Britain’s Oldest Coal Plants Called On To Avoid Running Out Of Power As Cold Sets In
By Paul Homewood
h/t Gerry, England
The Telegraph has a story about how the National Grid has had to pay idling coal power plants to fire up this week:
Britain’s oldest coal-fired power plants prepared to fire up their hoppers for a price of almost £1,000 per megawatt-hour on Tuesday to avert a power shortfall as temperatures across the country plunge and wind power wanes.
The cold snap ignited the winter’s first warning that Britain would run out of electricity unless idling coal plants ramp up to help meet demand for power.
National Grid said on Monday evening that there was a 100pc probability that the lights would go out within 24 hours unless an extra 2GW of power capacity agreed to help meet demand.
The first negative supply forecast of the season spurred the operators of Britain’s oldest plants to offer their power at prices well above the prevailing market rates to fill the gap.
The Aberthaw coal plant in South Wales offered the energy system operator a price of £240 per megawatt hour to turn on its two power units.
Meanwhile, the Fiddlers Ferry plant warmed its coal-fired units in case its bid to produce power for a price of £995/MWh was accepted.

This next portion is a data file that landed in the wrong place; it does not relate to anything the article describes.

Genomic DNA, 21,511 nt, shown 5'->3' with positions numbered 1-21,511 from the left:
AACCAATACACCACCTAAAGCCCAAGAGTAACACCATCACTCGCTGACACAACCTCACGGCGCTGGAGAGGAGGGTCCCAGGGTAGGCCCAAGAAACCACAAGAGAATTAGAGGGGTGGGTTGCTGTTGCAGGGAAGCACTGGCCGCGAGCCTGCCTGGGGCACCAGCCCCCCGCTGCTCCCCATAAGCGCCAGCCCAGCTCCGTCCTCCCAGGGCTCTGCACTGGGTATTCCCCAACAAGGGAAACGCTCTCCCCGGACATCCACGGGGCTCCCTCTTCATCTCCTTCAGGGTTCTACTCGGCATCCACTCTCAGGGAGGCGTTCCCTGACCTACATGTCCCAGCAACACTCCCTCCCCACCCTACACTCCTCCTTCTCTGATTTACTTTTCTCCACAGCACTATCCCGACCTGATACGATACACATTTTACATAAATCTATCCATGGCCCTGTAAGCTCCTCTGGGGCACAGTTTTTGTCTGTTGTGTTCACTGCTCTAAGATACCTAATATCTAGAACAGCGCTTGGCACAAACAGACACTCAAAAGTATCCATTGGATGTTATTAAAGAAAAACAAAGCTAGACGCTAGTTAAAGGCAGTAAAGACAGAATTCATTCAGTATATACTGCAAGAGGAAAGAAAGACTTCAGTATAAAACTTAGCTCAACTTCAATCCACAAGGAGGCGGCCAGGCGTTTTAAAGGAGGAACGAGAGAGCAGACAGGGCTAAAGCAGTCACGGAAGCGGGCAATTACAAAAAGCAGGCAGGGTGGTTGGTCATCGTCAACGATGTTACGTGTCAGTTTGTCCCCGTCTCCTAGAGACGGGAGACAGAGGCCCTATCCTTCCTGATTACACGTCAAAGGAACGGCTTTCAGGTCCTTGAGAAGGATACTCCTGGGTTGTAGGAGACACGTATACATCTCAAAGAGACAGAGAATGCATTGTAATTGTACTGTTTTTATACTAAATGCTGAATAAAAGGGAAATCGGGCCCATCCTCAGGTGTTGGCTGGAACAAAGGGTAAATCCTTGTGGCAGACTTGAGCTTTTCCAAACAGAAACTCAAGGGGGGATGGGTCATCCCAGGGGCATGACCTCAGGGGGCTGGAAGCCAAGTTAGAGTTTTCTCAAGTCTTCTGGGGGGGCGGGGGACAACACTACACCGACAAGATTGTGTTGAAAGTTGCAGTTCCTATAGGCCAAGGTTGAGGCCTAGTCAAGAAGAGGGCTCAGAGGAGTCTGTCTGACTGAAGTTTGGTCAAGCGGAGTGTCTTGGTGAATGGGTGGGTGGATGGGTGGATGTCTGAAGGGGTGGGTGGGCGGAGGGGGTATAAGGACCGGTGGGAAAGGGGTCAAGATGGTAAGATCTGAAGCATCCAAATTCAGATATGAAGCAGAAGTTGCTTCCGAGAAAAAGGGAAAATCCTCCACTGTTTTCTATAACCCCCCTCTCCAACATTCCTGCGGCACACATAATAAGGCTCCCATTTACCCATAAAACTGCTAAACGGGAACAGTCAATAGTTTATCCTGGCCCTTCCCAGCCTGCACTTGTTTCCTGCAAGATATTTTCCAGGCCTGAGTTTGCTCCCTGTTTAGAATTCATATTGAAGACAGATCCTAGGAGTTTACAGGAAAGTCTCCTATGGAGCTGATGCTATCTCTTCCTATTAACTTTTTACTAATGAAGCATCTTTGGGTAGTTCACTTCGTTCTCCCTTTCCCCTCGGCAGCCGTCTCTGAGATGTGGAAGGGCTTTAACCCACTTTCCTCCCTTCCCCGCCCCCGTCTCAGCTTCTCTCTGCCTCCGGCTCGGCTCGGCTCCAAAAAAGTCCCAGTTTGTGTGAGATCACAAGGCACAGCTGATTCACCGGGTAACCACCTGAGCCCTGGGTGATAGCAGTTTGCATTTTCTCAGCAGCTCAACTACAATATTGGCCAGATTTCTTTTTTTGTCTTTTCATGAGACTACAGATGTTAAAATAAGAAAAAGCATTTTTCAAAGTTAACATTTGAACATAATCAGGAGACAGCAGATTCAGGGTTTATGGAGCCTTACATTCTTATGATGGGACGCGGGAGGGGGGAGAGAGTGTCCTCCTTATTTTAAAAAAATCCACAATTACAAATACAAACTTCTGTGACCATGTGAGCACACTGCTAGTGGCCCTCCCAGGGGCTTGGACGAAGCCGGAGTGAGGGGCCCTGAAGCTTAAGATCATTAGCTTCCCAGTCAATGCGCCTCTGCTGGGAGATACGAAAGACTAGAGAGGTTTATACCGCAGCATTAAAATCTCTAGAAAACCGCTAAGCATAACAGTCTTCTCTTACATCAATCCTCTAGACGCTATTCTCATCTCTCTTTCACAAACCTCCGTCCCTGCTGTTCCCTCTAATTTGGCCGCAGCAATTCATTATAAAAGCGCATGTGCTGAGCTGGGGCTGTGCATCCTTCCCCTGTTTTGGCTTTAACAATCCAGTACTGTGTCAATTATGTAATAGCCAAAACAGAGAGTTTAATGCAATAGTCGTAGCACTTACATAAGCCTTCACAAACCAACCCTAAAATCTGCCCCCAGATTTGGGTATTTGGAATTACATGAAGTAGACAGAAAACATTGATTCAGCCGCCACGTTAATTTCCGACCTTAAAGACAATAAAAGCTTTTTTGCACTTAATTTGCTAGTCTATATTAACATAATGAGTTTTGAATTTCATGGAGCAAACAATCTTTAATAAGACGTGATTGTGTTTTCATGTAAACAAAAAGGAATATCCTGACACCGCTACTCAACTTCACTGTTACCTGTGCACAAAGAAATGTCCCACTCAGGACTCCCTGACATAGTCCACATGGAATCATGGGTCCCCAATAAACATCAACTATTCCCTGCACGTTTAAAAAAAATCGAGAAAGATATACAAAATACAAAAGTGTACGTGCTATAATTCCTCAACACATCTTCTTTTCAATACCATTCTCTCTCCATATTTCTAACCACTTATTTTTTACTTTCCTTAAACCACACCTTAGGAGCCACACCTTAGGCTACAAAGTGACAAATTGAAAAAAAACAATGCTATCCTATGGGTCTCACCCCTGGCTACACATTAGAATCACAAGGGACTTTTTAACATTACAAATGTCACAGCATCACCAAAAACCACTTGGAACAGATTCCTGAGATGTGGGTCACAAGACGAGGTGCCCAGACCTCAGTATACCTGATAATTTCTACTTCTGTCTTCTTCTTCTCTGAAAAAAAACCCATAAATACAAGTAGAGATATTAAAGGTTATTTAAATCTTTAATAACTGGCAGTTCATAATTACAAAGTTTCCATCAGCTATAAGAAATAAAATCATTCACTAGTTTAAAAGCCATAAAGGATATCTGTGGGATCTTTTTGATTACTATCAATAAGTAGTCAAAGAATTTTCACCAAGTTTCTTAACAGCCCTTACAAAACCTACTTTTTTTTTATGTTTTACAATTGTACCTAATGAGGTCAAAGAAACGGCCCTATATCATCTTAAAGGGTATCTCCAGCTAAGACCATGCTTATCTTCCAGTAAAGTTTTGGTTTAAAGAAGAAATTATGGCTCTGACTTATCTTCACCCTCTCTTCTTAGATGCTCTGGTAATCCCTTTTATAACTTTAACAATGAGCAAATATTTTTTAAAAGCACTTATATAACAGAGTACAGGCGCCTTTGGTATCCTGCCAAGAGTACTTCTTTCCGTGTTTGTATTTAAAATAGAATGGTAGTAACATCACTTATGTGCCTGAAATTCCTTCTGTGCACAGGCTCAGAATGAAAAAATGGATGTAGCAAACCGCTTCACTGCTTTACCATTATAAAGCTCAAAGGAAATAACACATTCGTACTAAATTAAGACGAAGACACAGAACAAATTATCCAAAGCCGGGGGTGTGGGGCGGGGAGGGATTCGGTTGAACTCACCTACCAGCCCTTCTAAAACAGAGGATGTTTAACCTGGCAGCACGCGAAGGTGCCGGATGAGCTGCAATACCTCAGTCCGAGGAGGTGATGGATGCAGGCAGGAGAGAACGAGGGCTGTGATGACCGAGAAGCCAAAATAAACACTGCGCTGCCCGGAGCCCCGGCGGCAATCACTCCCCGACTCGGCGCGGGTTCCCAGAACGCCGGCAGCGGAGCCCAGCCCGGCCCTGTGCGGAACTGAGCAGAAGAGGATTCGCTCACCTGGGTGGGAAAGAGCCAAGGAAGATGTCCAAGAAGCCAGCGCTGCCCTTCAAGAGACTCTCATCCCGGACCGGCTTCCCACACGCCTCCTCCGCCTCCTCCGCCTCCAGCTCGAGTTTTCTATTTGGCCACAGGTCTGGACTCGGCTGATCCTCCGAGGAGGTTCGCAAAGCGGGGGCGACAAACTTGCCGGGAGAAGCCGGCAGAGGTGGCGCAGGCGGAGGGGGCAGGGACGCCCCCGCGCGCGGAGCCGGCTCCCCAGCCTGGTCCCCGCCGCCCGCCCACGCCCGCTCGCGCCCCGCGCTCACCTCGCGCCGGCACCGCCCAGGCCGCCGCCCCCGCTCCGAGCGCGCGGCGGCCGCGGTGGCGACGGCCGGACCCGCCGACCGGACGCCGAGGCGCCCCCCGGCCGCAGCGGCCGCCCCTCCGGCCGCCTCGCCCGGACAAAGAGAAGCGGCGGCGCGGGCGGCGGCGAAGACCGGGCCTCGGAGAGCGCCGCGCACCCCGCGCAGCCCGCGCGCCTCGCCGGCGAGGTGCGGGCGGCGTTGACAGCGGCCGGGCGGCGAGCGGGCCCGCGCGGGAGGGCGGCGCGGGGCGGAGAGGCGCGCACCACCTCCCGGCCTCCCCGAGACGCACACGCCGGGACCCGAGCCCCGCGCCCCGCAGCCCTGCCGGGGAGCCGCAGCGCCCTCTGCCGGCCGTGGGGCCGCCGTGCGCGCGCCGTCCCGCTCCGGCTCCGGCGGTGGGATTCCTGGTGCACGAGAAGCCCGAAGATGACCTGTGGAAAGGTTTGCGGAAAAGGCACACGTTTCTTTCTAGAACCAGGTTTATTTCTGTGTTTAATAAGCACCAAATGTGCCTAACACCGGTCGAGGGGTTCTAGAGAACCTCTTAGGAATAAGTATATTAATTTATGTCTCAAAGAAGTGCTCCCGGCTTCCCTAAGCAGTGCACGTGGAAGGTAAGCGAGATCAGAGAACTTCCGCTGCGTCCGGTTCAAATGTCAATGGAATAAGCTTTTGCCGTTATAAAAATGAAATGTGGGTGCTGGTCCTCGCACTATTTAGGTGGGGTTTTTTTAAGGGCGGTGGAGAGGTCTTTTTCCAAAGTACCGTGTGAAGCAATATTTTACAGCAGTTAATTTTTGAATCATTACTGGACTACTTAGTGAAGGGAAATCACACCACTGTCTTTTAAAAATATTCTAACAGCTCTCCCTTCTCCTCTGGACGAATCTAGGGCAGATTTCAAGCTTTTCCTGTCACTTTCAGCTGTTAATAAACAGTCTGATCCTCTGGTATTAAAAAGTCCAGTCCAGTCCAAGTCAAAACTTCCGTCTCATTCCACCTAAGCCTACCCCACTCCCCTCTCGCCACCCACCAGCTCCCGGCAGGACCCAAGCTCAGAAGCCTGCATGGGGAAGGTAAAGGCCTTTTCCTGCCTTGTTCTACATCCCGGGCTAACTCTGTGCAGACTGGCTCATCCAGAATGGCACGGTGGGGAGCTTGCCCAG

The market price for power during the peak demand hours of the day climbed to around £140/MWh as demand for electric heating climbed and wind power output fell to a fraction of its potential on a windy day.
Read more here.
It’s behind a paywall, so I’m not allowed to show it all.
However, it makes the point that the latest ECJ ruling to suspend capacity market payments could hamstring vital standby cover.
It was not particularly cold or windless on Tuesday when coal power peaked in the early evening at 5.7 GW.
Gas too was running effectively flat out at the time at 25 GW, along with the inter-connectors and biomass.
We still nominally have 13 GW of coal-fired capacity, but most of this is not viable without the capacity market payments, as plants are compelled to idle for most of the year.
Which raises the question, how many coal plants will shut down earlier than planned, and leave us short or power in future winters?